Sacramento nonprofits help 8 migrants who arrived from Texas

Some Sacramento nonprofits are helping eight migrants who arrived unexpectedly in Sacramento last week. The Bexar County Sheriff in San Antonio, TX is now interested in speaking with the men to find out who sent them to California and why, and if it’s related to the nearly 50 migrants traveling to Martha’s Vineyard from Florida. Meanwhile, Soccer Street USA, a nonprofit organization that helps raise awareness of poverty through soccer, steps in to help the men adjust to their new surroundings. so everyone can play,” program director Reed Fox said. The men arrived Wednesday and Thursday on two separate flights from the same San Antonio shelter where the migrants sent to Martha’s Vineyard were staying. It was the administrative office of the Catholic Charities. Office workers sent them to the Sacramento Food Bank, which in turn called NorCal Resist. “These people are vulnerable and don’t know what’s going on,” said immigration attorney Jody Santiago. “They don’t know what’s normal, so when someone hands them a plane ticket, maybe they think it’s from our government.” Santiago has a law firm in Davis and calls the situation “troubling and unusual”. She also asks if the Sacramento case is related to Florida. done for them,” she says. Meanwhile, the migrants are getting help now and learning what life is like in Sacramento. “While they’re playing on this pitch I’m sure they’re not thinking about the 20 mile walk they had to do from the airport or just getting dumped on a plane and sent to where they have no idea where they are. They’re not thinking about it right now,” Fox said. The migrants said they only spoke to men at the resource center for migrants in San Antonio and that the men had taken them to the airport. A spokesperson for the center declined an interview and did not answer any questions. The men’s next asylum hearing is scheduled for December.

Some Sacramento nonprofits are helping eight migrants who arrived unexpectedly in Sacramento last week.

The Bexar County Sheriff in San Antonio, Texas, now wants to speak with the men to find out who sent them to California and why, and whether it’s related to the trip of nearly 50 migrants to Martha’s Vineyard from Florida.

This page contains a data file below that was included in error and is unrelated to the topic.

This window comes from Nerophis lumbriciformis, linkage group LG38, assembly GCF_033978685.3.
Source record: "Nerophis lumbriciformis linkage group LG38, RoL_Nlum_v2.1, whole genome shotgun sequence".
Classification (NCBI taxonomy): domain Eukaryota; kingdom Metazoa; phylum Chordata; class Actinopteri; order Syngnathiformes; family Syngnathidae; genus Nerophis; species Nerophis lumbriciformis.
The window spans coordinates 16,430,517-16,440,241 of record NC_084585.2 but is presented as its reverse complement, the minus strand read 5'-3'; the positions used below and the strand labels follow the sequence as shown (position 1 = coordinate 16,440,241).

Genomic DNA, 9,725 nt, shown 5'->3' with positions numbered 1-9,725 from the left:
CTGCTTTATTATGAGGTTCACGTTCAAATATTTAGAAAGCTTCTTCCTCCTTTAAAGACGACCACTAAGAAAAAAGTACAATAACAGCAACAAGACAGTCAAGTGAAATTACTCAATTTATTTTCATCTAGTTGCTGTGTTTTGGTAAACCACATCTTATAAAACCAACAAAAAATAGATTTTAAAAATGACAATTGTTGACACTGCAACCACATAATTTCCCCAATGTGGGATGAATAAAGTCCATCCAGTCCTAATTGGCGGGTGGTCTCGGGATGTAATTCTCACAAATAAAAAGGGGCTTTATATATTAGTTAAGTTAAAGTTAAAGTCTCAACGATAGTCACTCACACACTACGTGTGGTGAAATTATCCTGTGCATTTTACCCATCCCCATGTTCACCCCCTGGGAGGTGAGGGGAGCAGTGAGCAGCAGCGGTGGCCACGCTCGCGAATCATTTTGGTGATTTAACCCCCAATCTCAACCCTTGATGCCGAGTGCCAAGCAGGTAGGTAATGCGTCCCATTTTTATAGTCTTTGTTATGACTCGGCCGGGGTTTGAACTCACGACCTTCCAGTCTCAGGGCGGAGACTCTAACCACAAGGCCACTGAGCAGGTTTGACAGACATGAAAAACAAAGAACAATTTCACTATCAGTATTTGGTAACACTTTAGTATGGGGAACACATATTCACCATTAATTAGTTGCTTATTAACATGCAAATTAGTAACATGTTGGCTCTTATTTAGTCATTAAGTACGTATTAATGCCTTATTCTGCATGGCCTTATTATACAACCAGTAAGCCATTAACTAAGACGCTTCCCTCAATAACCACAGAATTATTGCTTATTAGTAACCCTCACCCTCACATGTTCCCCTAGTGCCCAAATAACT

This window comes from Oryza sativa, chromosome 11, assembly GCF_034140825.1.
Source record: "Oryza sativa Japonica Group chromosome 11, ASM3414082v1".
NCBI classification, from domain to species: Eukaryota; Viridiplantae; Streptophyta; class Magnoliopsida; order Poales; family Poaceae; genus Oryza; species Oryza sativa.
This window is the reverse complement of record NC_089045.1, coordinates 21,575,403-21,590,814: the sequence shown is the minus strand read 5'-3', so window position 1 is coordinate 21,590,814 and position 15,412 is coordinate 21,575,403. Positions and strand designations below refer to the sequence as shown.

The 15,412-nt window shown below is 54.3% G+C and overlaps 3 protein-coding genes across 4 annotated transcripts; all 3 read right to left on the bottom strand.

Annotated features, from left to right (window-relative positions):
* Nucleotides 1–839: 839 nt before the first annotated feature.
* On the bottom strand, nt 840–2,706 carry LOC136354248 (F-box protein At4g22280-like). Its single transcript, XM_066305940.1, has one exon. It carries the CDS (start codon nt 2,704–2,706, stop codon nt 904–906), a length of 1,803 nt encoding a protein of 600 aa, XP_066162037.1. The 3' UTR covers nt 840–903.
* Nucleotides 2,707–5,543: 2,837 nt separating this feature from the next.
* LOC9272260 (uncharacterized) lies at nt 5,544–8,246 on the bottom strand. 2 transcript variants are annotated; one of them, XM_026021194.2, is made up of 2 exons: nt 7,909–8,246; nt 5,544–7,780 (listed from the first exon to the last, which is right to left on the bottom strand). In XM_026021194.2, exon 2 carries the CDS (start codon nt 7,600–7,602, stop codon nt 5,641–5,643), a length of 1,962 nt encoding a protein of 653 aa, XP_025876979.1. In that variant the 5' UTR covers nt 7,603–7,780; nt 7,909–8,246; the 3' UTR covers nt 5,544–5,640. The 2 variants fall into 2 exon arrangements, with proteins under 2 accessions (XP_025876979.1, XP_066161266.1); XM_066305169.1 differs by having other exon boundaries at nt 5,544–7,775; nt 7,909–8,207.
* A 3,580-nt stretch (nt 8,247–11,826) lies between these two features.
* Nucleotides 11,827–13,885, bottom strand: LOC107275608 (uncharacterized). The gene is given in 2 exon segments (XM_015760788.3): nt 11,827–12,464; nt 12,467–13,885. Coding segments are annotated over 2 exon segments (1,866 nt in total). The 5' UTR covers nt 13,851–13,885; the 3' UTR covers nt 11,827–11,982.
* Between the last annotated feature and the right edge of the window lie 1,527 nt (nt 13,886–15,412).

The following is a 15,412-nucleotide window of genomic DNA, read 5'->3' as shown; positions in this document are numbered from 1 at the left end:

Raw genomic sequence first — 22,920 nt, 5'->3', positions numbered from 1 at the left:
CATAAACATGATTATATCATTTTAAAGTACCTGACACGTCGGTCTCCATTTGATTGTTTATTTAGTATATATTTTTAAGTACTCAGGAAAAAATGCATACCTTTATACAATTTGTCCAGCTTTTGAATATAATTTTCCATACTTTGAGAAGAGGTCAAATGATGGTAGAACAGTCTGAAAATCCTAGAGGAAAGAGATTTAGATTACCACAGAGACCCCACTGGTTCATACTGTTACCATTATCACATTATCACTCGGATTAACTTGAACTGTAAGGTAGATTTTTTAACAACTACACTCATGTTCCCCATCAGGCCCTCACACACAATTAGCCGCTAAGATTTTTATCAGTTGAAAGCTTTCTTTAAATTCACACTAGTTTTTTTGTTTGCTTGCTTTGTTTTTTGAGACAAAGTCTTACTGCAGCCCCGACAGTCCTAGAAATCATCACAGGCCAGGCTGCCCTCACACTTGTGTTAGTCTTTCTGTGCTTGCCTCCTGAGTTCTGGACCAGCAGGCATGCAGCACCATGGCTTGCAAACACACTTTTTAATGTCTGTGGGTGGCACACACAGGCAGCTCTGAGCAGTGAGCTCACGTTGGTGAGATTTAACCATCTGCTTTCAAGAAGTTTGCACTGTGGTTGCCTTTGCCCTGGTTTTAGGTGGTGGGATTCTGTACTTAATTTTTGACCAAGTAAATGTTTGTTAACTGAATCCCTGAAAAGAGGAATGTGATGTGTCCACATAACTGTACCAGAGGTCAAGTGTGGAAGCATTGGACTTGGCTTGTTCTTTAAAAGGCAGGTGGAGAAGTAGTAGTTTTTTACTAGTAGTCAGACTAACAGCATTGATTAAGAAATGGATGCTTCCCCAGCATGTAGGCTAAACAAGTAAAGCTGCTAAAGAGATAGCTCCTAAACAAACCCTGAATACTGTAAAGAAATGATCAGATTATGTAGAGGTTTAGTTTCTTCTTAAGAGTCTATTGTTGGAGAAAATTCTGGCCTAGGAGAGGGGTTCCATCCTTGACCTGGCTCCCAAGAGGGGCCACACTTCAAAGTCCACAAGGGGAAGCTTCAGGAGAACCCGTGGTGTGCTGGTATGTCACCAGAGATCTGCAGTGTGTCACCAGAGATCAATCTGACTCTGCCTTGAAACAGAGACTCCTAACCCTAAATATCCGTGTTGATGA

Meanwhile, Soccer Street USA, a nonprofit organization that helps raise awareness of poverty through soccer, steps in to help the men adjust to their new surroundings.

“We want to create a safe space for everyone to play,” program director Reed Fox said.

Fox has seen social media posts from the nonprofit organization NorCal Resist, which provides men with clothing, food and shelter and also drives them to their immigration hearings and asylum clinics. .

The men arrived Wednesday and Thursday on two separate flights from the same San Antonio shelter where the migrants sent to Martha’s Vineyard were staying.

The men said they arrived in Sacramento barefoot and walked from downtown Sacramento International Airport to the address on their documents. It was the administrative office of the Catholic Charities. Office workers sent them to the Sacramento Food Bank, which in turn called NorCal Resist.

“These people are vulnerable and don’t know what’s going on,” said immigration attorney Jody Santiago. “They don’t know what’s normal, so when someone hands them a plane ticket, maybe they think it’s from our government.”

Santiago has a law firm in Davis and calls the situation “troubling and unusual”. She also asks if the Sacramento case is related to Florida.

“That’s not the act of the nonprofit. There would be no benefit to a nonprofit sending someone across the country with no resources and no way to being taken care of and without any provision being made for them,” she said.

Meanwhile, the migrants are getting help now and learning what life is like in Sacramento.

“While they’re playing on this pitch I’m sure they’re not thinking about the 20 mile walk they had to do from the airport or just getting dumped on a plane and sent to where they have no idea where they are. They’re not thinking about it right now,” Fox said.

The migrants said they only spoke to men at the San Antonio Migrant Resource Center and that those men took them to the airport. A spokesperson for the center declined an interview and did not answer any questions.

The men’s next asylum hearing is scheduled for December.

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